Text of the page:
washingtonian style setter | personal style can be deemed a sartorial biography which echoes ones life with all of its affairs. the family traditions, the culture, the personal beliefs and the social history are all aspects that influence the identity and the image of the self. different aspects of life resonate in the clothing that one has in their wardrobe. the clothing that one chooses to wear. because a visual identity portrays information of ones environment and ones experiences. ones hopes and possibilities. with the research of a sartorial biography it can be possible to explore a deeper level of understanding about ones self evolution. a sartorial biography can be seen as visual wardrobe research or an exploration of the self through different timelines. this way fashion can be examined as a translating vehicle and an evolving narrative of the self. the observations of different timelines do not necessarily resonate in a chronological order, but as a collective whole, as a combination of memories, creating new meanings and interpretations and feelings. it's all about the feels.
i wore this exact ensemble at our 1st collaborative installation with urban outfitter, yes, the multi-national corporation. we named it #urbannomaddc, learn more here. on that momentous day, i choose to wear a mix of my current favorite vintage pieces drawing energy from times past. the early 1900's edwardian silk bias cut skirt and 1970's matador studded jacket by gado gado. atop my head rests my favorite vintage derby hat gifted to me by a former lover. as a plain $7 white tank, one of a hundred that serve as the glue to many of my outfits, completes the look. i wore this in june 2015 and as i prepped for this shoot in september, it was a given.
i repeat outfits. that is my style. i carry the energy of moments - one to another. to another. #urbannomaddc marks a momentous achievement for me. for us. so i carried that energy to this shoot to remind self of the power of staying true to self. to reflect oneself unapologetically. even when it hurts. to speak ones truth. to carry ones culture. never dull my light.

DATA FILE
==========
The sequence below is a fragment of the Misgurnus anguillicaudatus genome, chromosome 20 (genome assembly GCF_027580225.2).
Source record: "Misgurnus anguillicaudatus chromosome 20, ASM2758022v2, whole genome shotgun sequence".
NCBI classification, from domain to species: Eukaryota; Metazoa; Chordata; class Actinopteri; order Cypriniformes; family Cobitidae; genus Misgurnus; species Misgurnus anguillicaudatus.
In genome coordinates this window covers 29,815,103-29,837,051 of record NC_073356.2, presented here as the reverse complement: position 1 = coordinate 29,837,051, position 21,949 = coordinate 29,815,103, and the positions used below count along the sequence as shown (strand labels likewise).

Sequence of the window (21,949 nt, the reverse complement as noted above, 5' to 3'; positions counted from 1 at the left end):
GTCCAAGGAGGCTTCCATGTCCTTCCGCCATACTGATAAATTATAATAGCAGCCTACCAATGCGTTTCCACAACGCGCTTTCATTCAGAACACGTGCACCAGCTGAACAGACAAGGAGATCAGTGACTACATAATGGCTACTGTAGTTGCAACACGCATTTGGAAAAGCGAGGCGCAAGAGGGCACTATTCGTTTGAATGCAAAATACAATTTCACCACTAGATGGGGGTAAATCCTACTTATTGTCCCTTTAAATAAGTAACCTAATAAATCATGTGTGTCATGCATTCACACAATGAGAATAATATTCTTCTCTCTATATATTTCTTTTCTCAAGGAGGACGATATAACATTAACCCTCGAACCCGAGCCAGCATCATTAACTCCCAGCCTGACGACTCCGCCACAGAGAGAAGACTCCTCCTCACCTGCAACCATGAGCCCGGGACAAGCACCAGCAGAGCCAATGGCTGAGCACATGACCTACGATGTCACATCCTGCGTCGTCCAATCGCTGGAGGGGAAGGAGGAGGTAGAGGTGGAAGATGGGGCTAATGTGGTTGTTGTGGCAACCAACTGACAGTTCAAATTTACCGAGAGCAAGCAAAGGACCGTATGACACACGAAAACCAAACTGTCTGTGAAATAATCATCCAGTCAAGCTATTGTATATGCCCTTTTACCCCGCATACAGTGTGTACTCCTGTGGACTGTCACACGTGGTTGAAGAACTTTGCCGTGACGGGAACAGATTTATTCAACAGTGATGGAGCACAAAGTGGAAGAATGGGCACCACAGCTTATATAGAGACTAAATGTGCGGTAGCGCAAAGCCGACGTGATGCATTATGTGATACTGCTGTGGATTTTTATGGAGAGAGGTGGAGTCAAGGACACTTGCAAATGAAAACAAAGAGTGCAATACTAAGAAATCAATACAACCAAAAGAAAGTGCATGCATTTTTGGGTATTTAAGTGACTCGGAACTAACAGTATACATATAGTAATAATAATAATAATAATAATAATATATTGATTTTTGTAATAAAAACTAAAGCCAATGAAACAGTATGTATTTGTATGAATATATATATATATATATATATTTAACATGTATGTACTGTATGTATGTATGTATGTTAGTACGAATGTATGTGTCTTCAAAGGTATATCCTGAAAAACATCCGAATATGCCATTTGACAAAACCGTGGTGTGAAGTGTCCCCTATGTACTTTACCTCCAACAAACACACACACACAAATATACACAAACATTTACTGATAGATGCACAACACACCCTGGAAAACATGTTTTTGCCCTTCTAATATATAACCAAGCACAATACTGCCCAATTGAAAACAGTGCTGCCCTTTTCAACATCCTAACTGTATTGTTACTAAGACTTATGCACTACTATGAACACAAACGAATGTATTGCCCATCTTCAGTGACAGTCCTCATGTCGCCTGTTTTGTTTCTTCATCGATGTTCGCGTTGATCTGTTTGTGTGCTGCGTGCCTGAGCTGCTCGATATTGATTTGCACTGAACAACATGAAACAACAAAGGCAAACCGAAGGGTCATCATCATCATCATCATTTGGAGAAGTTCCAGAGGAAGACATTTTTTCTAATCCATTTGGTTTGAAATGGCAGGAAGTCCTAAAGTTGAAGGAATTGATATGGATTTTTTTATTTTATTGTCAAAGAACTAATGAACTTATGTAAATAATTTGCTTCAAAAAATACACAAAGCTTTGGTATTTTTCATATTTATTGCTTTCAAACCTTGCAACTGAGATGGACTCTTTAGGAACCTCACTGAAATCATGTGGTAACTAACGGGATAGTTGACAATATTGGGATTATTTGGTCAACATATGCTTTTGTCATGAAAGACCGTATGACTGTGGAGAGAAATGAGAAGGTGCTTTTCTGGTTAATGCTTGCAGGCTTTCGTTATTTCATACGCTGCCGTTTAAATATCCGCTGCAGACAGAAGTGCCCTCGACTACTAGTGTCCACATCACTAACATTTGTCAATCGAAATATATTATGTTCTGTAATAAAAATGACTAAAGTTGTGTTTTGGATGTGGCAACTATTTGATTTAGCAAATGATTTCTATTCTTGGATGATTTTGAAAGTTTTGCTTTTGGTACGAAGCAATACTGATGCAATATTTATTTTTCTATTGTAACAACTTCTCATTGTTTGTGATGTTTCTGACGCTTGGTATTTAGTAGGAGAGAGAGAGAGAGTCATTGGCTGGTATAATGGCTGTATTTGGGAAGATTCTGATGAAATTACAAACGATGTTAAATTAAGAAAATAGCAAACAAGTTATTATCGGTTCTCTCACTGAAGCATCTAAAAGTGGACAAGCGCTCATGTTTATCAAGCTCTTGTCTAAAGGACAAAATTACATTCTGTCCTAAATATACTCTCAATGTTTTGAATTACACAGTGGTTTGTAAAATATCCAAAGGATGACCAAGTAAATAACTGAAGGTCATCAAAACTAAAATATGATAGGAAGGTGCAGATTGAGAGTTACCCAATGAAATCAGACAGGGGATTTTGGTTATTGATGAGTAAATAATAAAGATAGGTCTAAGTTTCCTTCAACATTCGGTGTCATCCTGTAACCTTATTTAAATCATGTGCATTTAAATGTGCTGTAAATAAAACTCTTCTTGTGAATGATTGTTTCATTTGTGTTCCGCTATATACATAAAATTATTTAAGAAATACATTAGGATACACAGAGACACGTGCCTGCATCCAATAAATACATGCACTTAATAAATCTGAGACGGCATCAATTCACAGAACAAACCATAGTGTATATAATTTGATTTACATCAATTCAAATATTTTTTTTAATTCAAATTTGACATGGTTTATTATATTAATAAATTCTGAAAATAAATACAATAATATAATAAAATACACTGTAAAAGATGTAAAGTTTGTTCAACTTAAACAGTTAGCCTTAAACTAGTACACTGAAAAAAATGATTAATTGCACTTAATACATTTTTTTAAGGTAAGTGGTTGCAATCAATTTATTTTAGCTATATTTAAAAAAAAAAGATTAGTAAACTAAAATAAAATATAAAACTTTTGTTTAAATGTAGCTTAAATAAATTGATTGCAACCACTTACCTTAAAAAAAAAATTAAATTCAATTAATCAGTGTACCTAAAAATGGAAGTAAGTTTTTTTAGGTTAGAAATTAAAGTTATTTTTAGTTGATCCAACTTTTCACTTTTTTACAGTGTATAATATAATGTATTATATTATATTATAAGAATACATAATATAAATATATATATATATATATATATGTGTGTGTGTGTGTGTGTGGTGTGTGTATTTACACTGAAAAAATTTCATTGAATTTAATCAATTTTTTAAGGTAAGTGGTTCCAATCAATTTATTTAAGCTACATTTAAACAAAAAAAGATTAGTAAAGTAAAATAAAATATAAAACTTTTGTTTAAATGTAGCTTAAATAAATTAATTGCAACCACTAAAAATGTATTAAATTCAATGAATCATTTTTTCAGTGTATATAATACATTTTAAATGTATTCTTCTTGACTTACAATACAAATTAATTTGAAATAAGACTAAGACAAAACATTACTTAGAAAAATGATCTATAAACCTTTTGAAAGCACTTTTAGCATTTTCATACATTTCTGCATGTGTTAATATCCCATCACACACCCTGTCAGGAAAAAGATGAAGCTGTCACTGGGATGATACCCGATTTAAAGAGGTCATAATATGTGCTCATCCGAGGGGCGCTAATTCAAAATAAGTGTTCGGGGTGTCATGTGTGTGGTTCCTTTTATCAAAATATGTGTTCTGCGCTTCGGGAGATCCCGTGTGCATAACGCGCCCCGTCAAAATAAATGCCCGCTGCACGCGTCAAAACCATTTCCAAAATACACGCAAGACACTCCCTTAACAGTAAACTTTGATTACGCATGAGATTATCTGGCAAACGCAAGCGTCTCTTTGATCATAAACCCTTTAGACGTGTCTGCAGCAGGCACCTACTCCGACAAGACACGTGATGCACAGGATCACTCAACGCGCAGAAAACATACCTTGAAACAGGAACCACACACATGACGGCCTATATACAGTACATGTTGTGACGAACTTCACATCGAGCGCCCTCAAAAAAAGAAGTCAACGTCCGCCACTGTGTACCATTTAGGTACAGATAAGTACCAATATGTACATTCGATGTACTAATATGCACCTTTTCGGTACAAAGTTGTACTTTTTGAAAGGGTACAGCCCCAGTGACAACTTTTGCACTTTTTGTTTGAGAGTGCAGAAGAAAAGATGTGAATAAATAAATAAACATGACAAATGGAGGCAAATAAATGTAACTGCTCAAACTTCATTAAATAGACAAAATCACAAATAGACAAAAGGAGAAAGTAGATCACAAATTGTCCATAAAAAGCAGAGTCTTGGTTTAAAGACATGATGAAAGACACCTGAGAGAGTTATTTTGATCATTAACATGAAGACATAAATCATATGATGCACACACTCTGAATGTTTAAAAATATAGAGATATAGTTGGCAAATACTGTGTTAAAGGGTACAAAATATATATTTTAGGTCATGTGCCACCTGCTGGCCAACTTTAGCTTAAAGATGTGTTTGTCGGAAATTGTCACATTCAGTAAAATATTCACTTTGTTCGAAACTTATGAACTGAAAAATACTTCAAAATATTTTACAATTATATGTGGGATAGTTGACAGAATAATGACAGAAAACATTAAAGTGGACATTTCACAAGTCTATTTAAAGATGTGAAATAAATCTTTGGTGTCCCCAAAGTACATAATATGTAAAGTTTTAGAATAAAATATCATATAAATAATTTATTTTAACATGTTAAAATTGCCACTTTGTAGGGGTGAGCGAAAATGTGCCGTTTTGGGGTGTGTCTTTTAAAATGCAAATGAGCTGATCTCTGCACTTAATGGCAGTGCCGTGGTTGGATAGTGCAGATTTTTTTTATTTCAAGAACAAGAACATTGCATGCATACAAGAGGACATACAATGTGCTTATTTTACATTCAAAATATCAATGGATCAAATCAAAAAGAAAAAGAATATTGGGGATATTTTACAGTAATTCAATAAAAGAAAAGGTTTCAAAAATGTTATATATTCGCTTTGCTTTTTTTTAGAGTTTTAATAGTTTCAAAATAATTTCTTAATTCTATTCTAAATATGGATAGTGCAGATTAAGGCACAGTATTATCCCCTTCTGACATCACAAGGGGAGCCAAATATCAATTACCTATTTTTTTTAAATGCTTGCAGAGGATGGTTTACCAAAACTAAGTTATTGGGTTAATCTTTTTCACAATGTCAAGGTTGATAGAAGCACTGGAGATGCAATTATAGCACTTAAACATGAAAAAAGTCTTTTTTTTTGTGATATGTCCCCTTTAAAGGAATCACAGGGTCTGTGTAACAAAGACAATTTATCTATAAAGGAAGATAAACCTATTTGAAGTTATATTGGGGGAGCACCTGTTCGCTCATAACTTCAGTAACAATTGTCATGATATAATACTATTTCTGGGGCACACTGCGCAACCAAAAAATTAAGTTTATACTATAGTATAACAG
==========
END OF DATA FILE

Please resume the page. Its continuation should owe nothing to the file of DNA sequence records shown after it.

washington dc, we continue to tell our stories through art. through style. through aesthetic. through time. i am forever inspired by you. the style setters who never grace the cover of a magazine. who don't attend the "it" parties. yet create. work. dream. and build community + culture. everyday. grateful to you.
| #xodvf @washingtonianmag #stylesetters #partydown #bestdressed | all #vintage to include edwardian skirt + gado gado matador jacket from my personal vintage collection + white tank @tjmaxx + @louboutinworld so kate patent pumps.
| grateful to be named @washingtonmag style setter. such a rich experience to share my must shop @nubianhueman + fav hangout spot @leicastoredc + how to find great #vintage @nomadyard. huge thanks to the washingtonian magazine team to include editor sarah zlotnick + photog @sean_scheidt_photography + makeup artist @ryankellymua + @laurenjoseph et all.
huge thanks to rachel cumberbatch for the #bts captures.
read the full feature and pick up a copy on newsstands now (wait, do those still exist?). | xoDVF
Desirée Venn Frederic is a Sierra Leonean born writer and installation artist of Geeche and Maroon ancestry. Her work pulls heavily from her transnational experiences and understandings. The artist and thought leader explores identity, ownership and contemporary ideas in aesthetics. As the founder of Nomad Yard, a globally minded vintage shop in Washington, D.C., Venn Frederic creates a playground for those who love culture, history and rare antiques steeped in stories. She uses her work to negotiate multiple strata of marginalization being both undocumented and an aboriginal indigenous woman. She is an interior designer creating experiential spaces and interiors. She is a community organizer and founding member of Artist Union DC, with a keen interest in cultural studies and artistic expression. She is particurlarly interested in the ways in which fashion, visual culture and critical theory inform, shape and encourage discourses surrounding the socio-economic, political and cultural. Venn Frederic has shared her creative interests as an exhibiting artist with the Smithsonian Asian Pacific American Center drawing parallels of her own personal immigration detention in 2013 to the criminalization of human existence throughout history. She holds degrees in Fashion Merchandising, Business Management and a certificate in Community Advocacy and is fluent in French and Krio. As a speaker, she has engaged TED Talks as well as audiences at University of Maryland’s Smith School of Business, The National Endowment for the Arts National Maker Faire, Ted Talks, Made in DC Maker Summit, General Assembly, and Creative World’s Creative Economy Summit. As an ambassador with Define American, the activist shares her personal journey to expand the narrative of immigrants. She exists via the internet sphere simply as @xoDVF. She is a mentor to 2 college aged creative entrepreneurs and loves vintage kimonos.